Asylum Research Centre (ARC), formerly Asylum Research Consultancy, was set up by Liz Williams and Stephanie Huber in 2010. Between October 2016 and July 2022 ARC Foundation was incorporated as a charitable incorporated organisation. Our aim is to raise standards in the production and use of COI and the refugee status determination process as a whole, ultimately ensuring that those in need of protection are recognised as such.
ARC undertakes research, advocacy and training to improve the quality of refugee status determination
- January 2023
ARC is pleased to announce the publication of its latest COI report. Commissioned by UNHCR this report looks at the situation in Burundi between May 2020 and November 2022 and focuses on the political, humanitarian and human rights situation, particularly for specific at risk profiles and vulnerable groups.
- October 2022
Commissioned by UNHCR this report looks at the situation in Zimbabwe between January 2020 and August 2022 and focuses on the political, humanitarian and human rights situation, particularly for specific at risk profiles and vulnerable groups.
- July 2022
ARC Foundation has just published its Annual Report 2021/2022 outlining its outputs and achievements since its inception in 2016. Following five intense, interesting, challenging and exciting years, ARC Foundation will officially close down this month. However, ARC, the consultancy, will continue so do get in touch if you are interested in collaborations or require assistance in research, training or project management. We would love to hear from you: email@example.com
- June 2022
ARC is pleased to announce the publication of its updated query response on Khartoum and Omdurman, covering the period January 2020 to April 2022. Commissioned by UNHCR, the report specifically looks at the situation and treatment of the following profile groups:
- Black Africans (incl. Darfuri and Nuba)
- Political activists
- (Perceived) political opposition/association with opposition groups, participating in demonstrations/protests, involvement in political groups incl. student unions
- Persons who have participated in protests
- Persons who have shown or are perceived to have shown opposition
- Human rights activists
- Health care workers
- Individuals of diverse sexual orientation or gender identity
The report also provides an overview of the political and security situation, as well as touches upon the issue of racism and hate speech in Sudan.
To complement the desk-based research and identified gaps in reporting on specific profiles, conversations were held with representatives of Waging Peace and an international organization based in Sudan. In addition, the transcription notes of a podcast deemed useful for the purpose of this report was also sought and included in this report: Asylum Speakers, Episode 37: What’s happening in Sudan? Everything you need to know and what you can do about it, with Waging Peace of 17th January 2022.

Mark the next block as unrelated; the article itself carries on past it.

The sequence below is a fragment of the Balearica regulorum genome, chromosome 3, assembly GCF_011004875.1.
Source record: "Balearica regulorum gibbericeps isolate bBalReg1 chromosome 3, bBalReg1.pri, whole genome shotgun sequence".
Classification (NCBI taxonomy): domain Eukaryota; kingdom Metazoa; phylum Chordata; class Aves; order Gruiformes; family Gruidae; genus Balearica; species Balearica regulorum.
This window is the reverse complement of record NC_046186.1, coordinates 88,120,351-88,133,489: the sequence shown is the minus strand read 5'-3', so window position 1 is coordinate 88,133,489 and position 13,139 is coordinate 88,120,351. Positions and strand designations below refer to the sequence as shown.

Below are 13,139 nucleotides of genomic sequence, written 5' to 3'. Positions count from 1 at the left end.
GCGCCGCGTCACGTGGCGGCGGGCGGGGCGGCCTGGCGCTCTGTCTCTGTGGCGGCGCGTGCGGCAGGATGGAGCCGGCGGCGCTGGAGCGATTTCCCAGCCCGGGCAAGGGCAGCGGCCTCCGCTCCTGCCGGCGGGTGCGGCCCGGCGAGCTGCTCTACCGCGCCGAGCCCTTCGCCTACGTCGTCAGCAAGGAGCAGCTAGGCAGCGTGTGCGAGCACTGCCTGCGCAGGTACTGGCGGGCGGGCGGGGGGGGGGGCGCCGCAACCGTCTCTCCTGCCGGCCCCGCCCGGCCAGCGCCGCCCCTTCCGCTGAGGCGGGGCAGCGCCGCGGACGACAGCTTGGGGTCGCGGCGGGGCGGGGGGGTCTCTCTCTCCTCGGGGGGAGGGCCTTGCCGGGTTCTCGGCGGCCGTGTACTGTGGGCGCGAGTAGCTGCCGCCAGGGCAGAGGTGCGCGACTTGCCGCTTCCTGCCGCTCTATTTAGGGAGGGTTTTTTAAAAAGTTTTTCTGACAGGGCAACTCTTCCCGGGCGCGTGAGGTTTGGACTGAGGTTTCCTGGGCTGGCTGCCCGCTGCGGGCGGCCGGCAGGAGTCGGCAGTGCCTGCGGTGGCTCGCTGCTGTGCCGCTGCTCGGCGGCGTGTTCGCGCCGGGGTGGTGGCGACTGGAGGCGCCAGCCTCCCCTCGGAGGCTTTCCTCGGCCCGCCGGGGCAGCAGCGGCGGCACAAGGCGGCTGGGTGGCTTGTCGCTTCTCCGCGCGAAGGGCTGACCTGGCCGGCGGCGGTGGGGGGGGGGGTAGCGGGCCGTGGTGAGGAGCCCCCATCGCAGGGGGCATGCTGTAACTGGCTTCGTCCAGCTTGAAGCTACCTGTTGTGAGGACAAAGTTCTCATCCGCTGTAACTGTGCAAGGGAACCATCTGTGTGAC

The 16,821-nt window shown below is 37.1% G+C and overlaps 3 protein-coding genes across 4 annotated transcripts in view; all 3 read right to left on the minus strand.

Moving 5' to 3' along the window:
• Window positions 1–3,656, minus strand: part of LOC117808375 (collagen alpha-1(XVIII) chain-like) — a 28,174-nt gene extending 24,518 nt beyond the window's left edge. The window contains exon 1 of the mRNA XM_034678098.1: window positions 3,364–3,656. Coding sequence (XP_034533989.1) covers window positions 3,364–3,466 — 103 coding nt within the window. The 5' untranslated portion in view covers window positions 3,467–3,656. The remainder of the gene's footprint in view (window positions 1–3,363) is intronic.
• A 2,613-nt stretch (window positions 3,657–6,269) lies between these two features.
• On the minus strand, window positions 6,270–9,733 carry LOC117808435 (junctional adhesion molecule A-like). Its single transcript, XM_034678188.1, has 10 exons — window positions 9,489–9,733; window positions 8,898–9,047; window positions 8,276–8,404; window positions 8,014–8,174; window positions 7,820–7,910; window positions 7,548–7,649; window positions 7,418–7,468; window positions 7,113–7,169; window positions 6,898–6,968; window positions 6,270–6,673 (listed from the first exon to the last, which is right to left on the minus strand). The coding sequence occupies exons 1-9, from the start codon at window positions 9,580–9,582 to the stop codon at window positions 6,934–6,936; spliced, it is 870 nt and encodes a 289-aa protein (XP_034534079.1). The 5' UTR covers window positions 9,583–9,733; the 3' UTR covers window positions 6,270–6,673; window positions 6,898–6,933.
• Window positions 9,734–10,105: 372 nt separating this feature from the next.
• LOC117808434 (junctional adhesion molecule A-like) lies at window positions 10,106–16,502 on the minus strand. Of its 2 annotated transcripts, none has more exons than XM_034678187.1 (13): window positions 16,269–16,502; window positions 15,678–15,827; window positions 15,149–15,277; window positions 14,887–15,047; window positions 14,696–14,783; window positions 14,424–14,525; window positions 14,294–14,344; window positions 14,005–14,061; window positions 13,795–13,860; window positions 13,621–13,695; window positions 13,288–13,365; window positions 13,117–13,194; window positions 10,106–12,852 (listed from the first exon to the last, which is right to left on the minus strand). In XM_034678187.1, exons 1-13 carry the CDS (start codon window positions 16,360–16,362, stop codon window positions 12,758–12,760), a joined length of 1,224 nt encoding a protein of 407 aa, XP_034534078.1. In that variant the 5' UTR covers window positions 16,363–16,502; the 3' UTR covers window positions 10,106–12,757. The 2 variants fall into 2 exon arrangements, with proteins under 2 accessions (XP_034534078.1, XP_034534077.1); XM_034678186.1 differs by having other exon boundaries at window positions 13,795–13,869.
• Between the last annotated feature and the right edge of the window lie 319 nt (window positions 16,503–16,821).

- January 2022
Announcement: ARC Foundation winding down and transferring key projects to Asylos
ARC Foundation’s Board of Trustees have agreed that ARC Foundation’s charitable purpose can best be realised if its cooperation with Asylos be increased. To this end Asylos will take forward key projects that have up to now been run by ARC Foundation or were jointly delivered by both organisations. Consequently, ARC Foundation will wind up its activities by March 2022 and dissolve as a CIO (Charitable Incorporated Organisation) by July 2022. To get in touch with Asylos’ new Programme Manager email Emily Wilbourn and Fatima Ali, and to find out more about the transfer visit here.
ARC will continue to operate as a consultancy, offering research, project management and training services. For further information contact Stephanie Huber.
- January 2022
ARC Foundation and the Dutch Council on Refugees (VluchtelingenWerk Nederland) are pleased to announce its Commentary on EASO COI Queries on the DRC, Iran and Iraq: LGBT persons.
The thematic review focused on three query responses produced by the European Asylum Support Office (EASO)/European Union Asylum Agency (EUAA) on the situation of LGBT persons in the DRC, Iran and Iraq.
The Commentary includes general observations on the methodology and specific recommendation on how these query responses focusing on LGBT persons may be improved, taking into consideration EASO’s recently published ‘Research Guide on the situation of LGBTIQ persons’. It also makes country-specific comments and proposes additional relevant COI, which may be of assistance to legal practitioners and decision-makers in respect of the treatment of LGBTQI+ persons in those three countries.
- December 2021